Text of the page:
Parties to adapt to change: Naidu
Professor Vijay Naidu's views on the electoral provisions of the Constitution, republished from the Fiji SunBy ROSI DOVIVERATA
The changes made in the new constitution regarding Fiji’s electoral system means that political parties will need to reinvent themselves to appeal to voters at the national level.
Professor Vijay Naidu, a longtime academic and head of the School of Government, Development and International Affairs at the University of the South Pacific said much will depend on how people vote next year.
He said while the previous orientation towards ethnic electorates and ethnic based appeals are not likely to disappear, political parties and independent candidates will need to cast their nets more widely if they wish to obtain seats in the new parliament in sufficient numbers to form government.
“The increase from 45 to 50 is welcomed as this may mean less onerous demands on individual elected members, and a greater choice of representatives for voters.
“Working on the back of an envelope and assuming a rounded figure of 600,000 voters, then each MP will be representing 12,000 voters,” Professor Vijay said.
“The Electoral Commission is empowered to keep the proportionality between voters and number of seats in parliament following the 2014 general election. This means that overtime the number of seats in parliament is likely to increase.”
“Proportional representation, the equal value of individual votes and the 18 year and above voting age are positive changes, and are in line with the a majority of submissions made to the Constitution Commission.
“These are progressive provisions that are likely to increase the number of women and younger people in parliament. They break the mold that we have been used to this far,” he said.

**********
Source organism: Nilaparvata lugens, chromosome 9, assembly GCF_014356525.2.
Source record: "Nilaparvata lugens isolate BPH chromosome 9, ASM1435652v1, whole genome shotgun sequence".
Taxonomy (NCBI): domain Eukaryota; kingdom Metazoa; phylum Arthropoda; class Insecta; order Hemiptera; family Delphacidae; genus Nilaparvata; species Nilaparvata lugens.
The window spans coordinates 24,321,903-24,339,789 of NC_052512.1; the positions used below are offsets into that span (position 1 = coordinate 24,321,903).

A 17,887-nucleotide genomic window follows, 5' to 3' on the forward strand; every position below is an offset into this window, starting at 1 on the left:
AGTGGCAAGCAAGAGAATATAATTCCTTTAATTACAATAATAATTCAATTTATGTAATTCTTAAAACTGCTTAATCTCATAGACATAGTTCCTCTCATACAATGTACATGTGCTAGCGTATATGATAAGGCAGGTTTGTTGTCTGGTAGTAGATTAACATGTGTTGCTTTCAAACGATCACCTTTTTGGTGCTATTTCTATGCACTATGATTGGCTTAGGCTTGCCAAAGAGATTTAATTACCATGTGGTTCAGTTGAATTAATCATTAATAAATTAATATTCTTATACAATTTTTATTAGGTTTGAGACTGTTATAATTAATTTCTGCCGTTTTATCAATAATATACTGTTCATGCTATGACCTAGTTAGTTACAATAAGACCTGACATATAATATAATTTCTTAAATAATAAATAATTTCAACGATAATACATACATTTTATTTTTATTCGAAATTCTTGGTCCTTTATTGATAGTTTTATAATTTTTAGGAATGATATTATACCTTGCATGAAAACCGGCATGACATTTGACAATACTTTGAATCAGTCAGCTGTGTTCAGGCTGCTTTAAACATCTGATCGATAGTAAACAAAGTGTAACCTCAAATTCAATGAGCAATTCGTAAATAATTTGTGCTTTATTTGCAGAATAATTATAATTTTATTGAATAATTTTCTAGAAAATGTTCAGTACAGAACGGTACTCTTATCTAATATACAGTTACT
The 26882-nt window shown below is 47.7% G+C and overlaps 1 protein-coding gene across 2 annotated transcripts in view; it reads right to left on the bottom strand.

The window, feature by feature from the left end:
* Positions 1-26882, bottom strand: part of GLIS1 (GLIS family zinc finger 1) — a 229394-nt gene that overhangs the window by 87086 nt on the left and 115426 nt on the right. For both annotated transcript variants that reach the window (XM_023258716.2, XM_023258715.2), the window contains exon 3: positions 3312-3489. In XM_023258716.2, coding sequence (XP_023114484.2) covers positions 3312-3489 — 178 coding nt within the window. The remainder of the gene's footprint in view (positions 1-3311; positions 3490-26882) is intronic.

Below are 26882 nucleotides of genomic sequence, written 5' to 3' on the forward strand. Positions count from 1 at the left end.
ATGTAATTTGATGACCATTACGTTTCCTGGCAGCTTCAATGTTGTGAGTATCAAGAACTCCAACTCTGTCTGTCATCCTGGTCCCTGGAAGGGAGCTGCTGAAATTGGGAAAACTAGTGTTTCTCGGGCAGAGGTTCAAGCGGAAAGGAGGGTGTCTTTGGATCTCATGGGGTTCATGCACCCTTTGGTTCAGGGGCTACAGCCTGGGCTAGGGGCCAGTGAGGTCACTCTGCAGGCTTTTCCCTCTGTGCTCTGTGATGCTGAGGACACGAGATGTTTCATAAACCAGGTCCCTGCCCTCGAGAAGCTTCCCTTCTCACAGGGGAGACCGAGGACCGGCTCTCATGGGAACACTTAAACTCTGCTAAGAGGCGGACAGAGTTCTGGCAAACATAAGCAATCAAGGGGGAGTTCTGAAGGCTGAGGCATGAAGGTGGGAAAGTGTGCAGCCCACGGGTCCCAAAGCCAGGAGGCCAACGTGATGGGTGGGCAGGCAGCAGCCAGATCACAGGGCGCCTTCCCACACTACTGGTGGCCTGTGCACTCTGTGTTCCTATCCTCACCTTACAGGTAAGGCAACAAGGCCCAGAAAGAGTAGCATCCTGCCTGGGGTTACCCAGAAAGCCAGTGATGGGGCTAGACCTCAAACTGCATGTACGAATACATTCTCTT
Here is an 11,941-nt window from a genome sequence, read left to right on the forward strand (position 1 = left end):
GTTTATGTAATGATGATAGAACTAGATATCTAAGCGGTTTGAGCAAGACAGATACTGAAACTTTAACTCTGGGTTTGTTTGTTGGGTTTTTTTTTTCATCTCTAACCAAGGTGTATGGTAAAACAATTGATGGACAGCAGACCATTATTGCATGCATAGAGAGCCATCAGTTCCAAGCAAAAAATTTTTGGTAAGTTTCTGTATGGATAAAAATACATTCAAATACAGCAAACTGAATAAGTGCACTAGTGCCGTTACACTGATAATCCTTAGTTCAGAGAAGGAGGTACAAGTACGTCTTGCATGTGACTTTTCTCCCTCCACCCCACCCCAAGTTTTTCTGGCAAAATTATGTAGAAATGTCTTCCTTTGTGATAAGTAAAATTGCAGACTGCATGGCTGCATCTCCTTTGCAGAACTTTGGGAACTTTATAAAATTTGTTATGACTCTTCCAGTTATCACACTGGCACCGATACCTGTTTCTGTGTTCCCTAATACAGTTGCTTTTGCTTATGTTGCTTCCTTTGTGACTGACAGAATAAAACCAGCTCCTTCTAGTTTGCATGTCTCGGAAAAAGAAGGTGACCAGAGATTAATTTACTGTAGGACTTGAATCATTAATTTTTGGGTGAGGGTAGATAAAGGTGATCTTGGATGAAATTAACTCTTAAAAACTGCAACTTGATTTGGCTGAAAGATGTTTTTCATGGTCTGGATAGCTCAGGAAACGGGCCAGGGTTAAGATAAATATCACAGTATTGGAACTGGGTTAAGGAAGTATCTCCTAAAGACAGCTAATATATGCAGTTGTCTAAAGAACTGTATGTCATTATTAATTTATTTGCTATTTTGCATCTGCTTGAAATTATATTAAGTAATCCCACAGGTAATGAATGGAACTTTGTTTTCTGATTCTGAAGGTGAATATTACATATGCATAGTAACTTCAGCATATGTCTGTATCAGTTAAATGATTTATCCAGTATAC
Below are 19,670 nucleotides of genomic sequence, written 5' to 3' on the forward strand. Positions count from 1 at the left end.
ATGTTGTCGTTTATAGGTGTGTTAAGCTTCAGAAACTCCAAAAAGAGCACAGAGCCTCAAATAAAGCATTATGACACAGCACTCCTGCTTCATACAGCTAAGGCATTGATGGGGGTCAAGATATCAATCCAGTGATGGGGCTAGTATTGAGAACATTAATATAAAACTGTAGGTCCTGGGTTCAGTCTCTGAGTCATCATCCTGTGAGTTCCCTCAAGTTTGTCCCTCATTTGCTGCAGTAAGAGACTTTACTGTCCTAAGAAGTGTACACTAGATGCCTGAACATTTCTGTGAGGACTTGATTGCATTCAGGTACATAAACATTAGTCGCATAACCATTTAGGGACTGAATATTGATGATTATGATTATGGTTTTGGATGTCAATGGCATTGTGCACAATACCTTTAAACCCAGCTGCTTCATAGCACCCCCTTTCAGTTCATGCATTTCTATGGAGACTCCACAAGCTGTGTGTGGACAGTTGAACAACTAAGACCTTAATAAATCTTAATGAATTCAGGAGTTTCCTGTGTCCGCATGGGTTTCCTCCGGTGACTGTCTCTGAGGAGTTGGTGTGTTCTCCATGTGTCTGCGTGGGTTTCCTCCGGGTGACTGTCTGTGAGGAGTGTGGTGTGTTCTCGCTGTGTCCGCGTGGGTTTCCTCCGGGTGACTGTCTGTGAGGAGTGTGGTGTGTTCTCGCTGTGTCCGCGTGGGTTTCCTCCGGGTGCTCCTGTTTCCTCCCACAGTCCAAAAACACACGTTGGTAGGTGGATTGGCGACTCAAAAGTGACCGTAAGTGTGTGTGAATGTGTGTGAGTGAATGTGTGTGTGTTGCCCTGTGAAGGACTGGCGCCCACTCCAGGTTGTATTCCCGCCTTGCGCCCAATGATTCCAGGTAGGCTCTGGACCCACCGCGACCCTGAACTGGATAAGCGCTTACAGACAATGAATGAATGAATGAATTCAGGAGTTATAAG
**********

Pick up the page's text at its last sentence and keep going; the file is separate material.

“The single ‘Fiji as a whole’ constituency is a significant move away from local, provincial and regional constituencies.
Professor Naidu said this change eliminates issues around the considerable variations in the number of voters that used to exist between constituencies.
“This had contributed to inequality of voters’ votes as well as the great ‘wastage’ of votes.
“This change is likely to generate much greater national consciousness, national identity, and the awareness of a common destiny of all of Fiji’s citizenry.”
“On the downside a significant issue will arise over who is ‘your representative’ if all the MPs are elected on a country-wide basis.
“Who will voters in particular locality turn to as their representative in the national parliament when they have some issues arising in their area? How will voters connect with their MPs and vice versa?” he said.
Professor Naidu said a point of concern is that a Fiji-wide constituency may not work very well for minorities including those living in maritime provinces.
“To address this concern, political parties would need to be inclusive in their selection of candidates. “Inclusivity would mean the likelihood of rural, religious, ethnic, disable and sexual minorities being selected by political parties among their candidates, and also obtaining the votes of such minorities in the numbers that are likely to impact on the total votes cast in favour of the more inclusive political parties.”
“An element in the elections and electoral outcomes will be whether the United Front for Democratic Fiji (UFDF) will continue as a cohesive group or the political parties involved choose to fight the elections separately, and therefore in competition with each other,” Professor Naidu said.
Professor Vijay Naidu’s likely scenarios of how the government may turn out after the final count next year:
- “The government following the next election could be a single party. Much depends on how people vote.
- “It is very likely that given Fiji’s demography, an ethnic Fijian political party will emerge as the winner of the largest number of seats, and it will take up the governing of the country.”
- “It is also possible that proportional electoral system may produce some interesting surprises, more youth, women and minority elected leaders, and no political party emerging with absolute majority then a coalition government may be formed.”